Tips for Survival as an Artist from Michael Shane Neal: Part 2

Today’s guest blogger is renowned portrait artist Michael Shane Neal, who generously offers hints for living a long and healthy artist’s life. Please note that this was written for portrait painters, so change the language to meet your own needs.

Read Part 1 (tips 1-5) here.

6. Identify your market.
Who are you painting for? How can you best connect with the clientele that can become your patrons? Recognize “who” can purchase your work. Contribute to auctions that you know are supported by influential people. Contribute work to elite private school auctions, hang a portrait in an expensive children’s clothing shop, propose your work to a successful and well placed gallery, speak and share you work with local business clubs. Offer to paint a portrait for FREE for a highly respected local figure, and request an unveiling event. These are just a few of many ways to help identify your clientele.

©Michael Shane Neal, Rachel.

7. Fair pricing.
Your goal is to have your work seen and to earn enough money to cover your expenses. Price your work fairly and reasonably. When starting the life of an artist, the more work you are completing (even for a modest sum of money) can create excitement and motivation by you and your client.

8. Diversification.
Don’t just become a portrait painter! If I had not painted fruit and landscapes along with portraits when I began, I would not still be a full time artist today. Not only does this diversification help you grow as an artist, but it provides other opportunities for you to show your work and advertise your name. Not to mention, providing alternative income! Teaching can also be a profitable experience for you and your students. Not only as an additions source of revenue, but it can also connect you to other artists and potential clientele.

9. Dependability.
You are a business as an artist. Go the extra mile and remain dependable at all costs. Be responsive and provide the best customer service possible. Unfortunately artists are not known for seeping schedules, arriving on time for appointments, or generally running their affairs in an orderly and responsive manner. Show your clientele that you respect them, appreciate the opportunity to work for them, and take your work seriously. Always do more than what is expected of you!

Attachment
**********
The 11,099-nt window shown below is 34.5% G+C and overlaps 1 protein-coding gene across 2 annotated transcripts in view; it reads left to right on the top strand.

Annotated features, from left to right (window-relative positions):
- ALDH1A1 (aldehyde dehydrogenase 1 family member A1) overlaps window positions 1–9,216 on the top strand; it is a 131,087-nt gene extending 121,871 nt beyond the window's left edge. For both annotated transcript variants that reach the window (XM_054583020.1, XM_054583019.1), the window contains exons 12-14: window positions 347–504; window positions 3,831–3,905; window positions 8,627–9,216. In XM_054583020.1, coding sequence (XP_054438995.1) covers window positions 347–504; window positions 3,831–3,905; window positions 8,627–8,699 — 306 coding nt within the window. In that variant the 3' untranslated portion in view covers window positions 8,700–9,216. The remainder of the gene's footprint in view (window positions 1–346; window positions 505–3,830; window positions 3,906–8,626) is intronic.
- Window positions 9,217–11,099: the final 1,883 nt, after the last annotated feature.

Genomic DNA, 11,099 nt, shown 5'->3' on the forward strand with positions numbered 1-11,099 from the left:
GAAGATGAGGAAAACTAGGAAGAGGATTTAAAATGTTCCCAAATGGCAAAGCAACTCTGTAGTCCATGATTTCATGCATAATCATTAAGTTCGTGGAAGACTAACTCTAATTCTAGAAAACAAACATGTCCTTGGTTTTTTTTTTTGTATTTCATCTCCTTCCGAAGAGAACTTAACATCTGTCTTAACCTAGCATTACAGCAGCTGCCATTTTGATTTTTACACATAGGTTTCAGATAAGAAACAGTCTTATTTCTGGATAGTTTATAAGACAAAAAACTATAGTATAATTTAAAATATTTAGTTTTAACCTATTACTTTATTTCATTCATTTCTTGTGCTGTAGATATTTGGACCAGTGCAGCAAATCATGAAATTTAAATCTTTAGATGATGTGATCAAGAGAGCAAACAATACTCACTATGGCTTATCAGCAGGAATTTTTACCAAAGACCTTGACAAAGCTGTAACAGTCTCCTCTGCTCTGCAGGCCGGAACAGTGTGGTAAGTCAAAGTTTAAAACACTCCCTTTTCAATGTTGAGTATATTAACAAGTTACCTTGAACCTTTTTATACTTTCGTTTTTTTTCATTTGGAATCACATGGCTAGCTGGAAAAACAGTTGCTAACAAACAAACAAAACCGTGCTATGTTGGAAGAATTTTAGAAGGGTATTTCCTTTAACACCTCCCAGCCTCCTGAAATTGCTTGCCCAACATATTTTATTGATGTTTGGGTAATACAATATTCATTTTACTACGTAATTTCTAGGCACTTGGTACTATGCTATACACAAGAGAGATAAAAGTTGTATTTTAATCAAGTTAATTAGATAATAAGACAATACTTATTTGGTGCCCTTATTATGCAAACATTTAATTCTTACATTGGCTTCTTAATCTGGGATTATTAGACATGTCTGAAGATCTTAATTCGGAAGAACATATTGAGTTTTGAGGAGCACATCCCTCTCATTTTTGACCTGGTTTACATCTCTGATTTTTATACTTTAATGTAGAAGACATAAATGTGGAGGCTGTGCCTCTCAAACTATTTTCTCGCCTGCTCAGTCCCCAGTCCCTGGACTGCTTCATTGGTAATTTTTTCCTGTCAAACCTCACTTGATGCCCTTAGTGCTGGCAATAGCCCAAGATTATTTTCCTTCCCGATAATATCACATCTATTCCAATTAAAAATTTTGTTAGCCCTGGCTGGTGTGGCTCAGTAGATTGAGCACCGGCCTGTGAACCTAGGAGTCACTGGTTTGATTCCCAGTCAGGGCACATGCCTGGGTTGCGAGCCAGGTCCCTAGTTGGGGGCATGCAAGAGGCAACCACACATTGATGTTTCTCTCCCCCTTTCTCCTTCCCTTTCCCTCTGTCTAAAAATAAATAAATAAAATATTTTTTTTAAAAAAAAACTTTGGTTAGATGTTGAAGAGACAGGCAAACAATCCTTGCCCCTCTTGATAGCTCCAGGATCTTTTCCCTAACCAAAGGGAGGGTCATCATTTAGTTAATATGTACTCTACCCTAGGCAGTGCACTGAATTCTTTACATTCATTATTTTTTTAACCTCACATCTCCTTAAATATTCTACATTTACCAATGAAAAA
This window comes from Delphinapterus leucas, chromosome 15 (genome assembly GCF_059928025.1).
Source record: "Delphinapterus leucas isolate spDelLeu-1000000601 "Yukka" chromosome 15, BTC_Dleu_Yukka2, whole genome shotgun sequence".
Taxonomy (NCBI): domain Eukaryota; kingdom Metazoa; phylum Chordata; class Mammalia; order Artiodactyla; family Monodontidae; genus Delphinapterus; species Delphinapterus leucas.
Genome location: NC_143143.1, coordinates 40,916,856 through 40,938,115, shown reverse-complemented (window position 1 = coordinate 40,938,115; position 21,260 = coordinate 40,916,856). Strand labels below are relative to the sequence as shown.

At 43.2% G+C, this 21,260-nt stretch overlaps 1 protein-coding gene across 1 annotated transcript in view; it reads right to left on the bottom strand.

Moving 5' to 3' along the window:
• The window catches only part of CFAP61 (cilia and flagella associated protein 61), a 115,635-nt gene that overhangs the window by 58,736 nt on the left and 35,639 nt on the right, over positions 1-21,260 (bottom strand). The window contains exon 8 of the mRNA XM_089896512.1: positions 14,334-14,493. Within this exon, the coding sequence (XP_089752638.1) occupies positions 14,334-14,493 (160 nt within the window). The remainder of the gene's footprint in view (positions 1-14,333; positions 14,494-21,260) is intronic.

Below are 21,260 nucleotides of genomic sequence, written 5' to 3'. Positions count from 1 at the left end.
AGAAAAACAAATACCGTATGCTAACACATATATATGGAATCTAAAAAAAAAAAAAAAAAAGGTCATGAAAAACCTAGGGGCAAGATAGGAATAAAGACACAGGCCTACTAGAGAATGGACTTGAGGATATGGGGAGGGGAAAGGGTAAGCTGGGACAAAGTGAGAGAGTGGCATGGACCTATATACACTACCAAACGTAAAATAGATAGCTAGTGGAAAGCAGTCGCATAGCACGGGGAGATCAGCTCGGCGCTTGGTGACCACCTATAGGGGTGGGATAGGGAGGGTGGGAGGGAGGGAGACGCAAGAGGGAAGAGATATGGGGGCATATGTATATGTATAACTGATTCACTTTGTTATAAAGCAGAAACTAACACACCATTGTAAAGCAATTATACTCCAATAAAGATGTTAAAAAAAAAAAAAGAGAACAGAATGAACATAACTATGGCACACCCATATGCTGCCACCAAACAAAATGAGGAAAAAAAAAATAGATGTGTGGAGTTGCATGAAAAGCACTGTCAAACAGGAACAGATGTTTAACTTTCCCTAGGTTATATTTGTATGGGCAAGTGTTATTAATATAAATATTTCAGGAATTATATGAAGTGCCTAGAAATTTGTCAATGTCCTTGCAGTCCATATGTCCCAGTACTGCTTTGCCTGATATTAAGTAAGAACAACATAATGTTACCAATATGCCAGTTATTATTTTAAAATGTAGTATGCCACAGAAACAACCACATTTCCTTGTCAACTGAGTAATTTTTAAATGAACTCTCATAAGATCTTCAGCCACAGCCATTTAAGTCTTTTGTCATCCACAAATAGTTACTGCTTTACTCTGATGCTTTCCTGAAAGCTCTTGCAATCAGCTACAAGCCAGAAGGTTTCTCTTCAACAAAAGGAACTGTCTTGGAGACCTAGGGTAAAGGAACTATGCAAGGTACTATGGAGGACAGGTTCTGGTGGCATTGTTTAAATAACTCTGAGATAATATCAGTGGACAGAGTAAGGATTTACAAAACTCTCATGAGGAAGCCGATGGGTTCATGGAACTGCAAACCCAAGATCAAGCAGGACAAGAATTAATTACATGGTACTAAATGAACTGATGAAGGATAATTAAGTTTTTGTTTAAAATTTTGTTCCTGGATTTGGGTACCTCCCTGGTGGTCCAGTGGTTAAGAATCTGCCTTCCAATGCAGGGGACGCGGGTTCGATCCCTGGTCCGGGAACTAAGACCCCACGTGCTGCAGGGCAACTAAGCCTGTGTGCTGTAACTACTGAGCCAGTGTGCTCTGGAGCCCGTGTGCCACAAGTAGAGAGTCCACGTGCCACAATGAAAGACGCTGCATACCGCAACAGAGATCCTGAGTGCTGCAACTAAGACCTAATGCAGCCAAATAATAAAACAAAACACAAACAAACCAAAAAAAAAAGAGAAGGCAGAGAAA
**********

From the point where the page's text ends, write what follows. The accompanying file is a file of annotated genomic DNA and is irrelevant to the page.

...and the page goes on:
10. Develop a support system.
Develop relationships with other artists and friends you can trust. Share your work in progress with them. Share problems you are facing or new ideas…get their feedback. These relationships will help you in your life as an artist, making the experience richer and more rewarding.

Read Part 1 (tips 1-5) here.

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2 comments to Tips for Survival as an Artist from Michael Shane Neal: Part 2

  • These were both very fine reads. I don’t know that there is anything especially new here, but having all these tips together encourages me to actually think about them (and confront some of them).

    I am both a painter and an art jewelry creator and these are applicable to both. But asking galleries, businesses, etc to show my work is as frightening to me as doing auditions were back when I was still a ballerina.

    I’d love to see an article about confronting and overcoming these fears. I am still working on that and it is so very stressful.

  • All very good tips and direction. Especially agree with the local networking through hanging your work on high-end walls and donating through auctions. Both of which I am currently doing. Online marketing seems a very time-consuming marketing effort, much more so than local. As artists we find that spending as much time as possible doing our work is our greatest effort but networking, shaking hands is a necessary part of our work.